Hadwin's 59 last year was somewhat overshadowed, both by the fact that he didn't win the event and that it came just one week after Justin Thomas shot a 59 en route to victory at the Sony Open. But he's still among an exclusive club of just eight players to have broken 60 in competition on Tour and he's eager to get another crack at La Quinta on Saturday.

"If I'm in the same position on 18, I'm gunning for 58 this year," Hadwin said, "not playing safe for 59."

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Rahm: If I thought like Phil, I could not hit a shot

By Will GrayJanuary 17, 2018, 10:39 pm

When it comes to Jon Rahm and Phil Mickelson, there are plenty of common bonds. Both starred at Arizona State, both are now repped by the same agency and Rahm's former college coach and agent, Tim Mickelson, now serves full-time as his brother's caddie.

Those commonalities mean the two men have played plenty of practice rounds together, but the roads quickly diverge when it comes to on-course behavior. Rahm is quick, fiery and decisive; Mickelson is one of the most analytical players on Tour. And as Rahm told reporters Wednesday at the CareerBuilder Challenge, those differences won't end anytime soon.

"I don't need much. 'OK, it's like 120 (yards), this shot, right," Rahm said. "And then you have Phil, it's like, 'Oh, this shot, the moisture, this going on, this is like one mile an hour wind sideways, it's going to affect it one yard. This green is soft, this trajectory. They're thinking, and I'm like, 'I'm lost.' I'm like, 'God if I do that thought process, I could not hit a golf shot.'"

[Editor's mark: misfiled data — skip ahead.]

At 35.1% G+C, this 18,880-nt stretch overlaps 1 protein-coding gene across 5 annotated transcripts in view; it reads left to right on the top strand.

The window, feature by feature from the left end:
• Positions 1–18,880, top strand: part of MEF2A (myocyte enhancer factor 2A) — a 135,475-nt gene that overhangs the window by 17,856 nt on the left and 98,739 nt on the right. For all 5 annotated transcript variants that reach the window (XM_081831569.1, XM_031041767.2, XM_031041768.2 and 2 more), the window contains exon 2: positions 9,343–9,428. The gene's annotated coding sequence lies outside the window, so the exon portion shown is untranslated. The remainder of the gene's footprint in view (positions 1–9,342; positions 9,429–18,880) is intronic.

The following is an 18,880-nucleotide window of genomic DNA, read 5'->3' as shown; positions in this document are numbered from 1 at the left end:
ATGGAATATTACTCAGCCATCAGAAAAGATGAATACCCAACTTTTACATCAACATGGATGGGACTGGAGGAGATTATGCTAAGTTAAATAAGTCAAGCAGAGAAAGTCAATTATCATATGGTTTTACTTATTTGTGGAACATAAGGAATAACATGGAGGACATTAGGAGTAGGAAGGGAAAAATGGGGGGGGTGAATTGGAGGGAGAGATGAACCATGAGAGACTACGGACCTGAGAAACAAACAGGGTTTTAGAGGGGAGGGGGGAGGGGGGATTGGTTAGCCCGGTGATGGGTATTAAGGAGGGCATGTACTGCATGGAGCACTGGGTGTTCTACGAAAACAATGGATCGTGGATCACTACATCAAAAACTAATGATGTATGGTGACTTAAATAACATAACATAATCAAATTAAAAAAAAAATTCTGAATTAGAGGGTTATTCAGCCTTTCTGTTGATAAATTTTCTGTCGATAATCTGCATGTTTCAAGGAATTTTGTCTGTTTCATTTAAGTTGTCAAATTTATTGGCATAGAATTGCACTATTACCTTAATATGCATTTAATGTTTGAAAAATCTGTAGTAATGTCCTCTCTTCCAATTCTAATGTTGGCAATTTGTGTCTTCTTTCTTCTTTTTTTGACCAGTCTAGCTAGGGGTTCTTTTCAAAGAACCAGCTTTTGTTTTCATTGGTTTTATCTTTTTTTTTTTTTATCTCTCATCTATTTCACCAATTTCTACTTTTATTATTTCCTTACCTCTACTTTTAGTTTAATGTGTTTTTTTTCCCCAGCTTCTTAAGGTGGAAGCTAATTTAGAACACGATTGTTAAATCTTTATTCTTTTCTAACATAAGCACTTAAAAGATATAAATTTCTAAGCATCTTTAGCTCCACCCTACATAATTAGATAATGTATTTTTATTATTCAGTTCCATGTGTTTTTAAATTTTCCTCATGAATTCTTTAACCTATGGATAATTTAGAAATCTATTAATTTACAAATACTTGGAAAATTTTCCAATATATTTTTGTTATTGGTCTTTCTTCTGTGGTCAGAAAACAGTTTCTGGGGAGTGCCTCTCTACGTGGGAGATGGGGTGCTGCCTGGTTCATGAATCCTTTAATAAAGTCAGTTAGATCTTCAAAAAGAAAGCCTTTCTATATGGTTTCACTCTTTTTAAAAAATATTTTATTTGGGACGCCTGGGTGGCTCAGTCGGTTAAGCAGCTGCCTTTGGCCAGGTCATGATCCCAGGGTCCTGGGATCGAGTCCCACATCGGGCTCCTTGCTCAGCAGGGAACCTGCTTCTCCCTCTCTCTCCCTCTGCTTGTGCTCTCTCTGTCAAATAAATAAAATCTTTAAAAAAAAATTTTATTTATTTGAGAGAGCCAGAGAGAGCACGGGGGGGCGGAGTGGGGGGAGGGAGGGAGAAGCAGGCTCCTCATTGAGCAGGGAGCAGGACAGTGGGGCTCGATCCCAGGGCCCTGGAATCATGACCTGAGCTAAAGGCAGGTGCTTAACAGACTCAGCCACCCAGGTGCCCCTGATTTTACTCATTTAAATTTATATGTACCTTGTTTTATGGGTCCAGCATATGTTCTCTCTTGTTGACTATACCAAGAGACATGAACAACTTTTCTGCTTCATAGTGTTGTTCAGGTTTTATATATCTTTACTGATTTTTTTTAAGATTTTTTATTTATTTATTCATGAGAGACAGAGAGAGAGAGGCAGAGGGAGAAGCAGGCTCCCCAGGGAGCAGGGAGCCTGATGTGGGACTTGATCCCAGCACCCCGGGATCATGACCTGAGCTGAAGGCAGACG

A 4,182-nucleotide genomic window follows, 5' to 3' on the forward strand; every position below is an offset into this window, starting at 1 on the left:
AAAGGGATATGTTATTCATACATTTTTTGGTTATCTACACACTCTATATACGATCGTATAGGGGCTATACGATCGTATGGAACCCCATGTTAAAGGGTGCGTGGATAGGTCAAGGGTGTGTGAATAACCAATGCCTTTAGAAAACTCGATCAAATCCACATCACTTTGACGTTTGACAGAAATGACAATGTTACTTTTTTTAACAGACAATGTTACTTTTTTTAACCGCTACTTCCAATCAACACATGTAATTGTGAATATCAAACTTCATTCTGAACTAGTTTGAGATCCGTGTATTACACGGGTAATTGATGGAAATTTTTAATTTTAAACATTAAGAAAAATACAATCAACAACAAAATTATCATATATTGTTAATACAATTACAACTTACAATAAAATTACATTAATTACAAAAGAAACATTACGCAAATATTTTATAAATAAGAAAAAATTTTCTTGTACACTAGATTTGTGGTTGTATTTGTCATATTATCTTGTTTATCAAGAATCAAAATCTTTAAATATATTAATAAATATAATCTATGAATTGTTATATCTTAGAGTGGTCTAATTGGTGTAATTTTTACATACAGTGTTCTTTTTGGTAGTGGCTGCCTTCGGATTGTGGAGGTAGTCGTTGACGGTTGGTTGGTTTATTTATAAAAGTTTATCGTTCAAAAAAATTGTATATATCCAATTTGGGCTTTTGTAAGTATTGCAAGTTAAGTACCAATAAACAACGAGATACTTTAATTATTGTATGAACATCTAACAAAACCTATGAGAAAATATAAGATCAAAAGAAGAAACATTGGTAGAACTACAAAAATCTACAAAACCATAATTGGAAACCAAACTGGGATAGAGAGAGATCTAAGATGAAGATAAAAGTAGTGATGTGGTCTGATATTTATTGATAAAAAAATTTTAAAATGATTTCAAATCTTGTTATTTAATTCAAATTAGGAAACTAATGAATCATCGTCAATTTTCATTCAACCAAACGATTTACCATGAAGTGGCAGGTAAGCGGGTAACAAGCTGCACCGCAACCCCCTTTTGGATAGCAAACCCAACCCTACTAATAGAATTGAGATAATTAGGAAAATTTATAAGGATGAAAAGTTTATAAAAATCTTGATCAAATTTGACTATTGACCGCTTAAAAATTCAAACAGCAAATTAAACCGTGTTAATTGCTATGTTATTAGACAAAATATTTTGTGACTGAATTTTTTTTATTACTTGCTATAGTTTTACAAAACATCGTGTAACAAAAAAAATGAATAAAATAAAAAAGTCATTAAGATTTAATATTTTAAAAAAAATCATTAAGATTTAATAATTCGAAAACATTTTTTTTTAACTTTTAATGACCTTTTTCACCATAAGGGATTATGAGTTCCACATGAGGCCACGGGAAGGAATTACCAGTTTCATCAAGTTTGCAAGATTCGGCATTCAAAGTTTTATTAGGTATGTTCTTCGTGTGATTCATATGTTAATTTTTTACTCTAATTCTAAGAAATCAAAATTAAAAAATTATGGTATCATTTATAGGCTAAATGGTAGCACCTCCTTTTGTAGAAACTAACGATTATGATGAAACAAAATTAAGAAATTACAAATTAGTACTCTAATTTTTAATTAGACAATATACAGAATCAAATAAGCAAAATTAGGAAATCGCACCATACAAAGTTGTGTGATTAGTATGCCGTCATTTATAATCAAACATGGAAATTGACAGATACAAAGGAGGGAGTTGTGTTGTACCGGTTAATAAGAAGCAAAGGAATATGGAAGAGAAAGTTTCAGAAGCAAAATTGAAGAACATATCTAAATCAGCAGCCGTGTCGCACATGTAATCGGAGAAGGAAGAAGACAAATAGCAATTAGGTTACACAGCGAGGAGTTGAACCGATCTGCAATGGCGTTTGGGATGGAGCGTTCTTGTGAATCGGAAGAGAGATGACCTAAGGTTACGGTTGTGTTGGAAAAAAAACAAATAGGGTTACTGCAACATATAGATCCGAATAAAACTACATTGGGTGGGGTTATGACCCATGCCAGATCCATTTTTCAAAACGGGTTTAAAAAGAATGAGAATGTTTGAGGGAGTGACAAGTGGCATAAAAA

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The tactics may be more simplified, but Rahm can't argue with the results. While Mickelson is in the midst of a winless drought that is approaching five years, Rahm won three times around the world last year and will defend a PGA Tour title for the first time next week at Torrey Pines.

Both men are in the field this week in Palm Springs, where Mickelson will make his 2018 debut with what Rahm fully expects to be another dose of high-level analytics for the five-time major winner with his brother on the bag.

"It's funny, he gets to the green and then it's the same thing. He's very detail-oriented," Rahm said of Mickelson. "I'm there listening and I'm like, 'Man, I hope we're never paired together for anything because I can't think like this. I would not be able to play golf like that. But for me to listen to all that is really fun."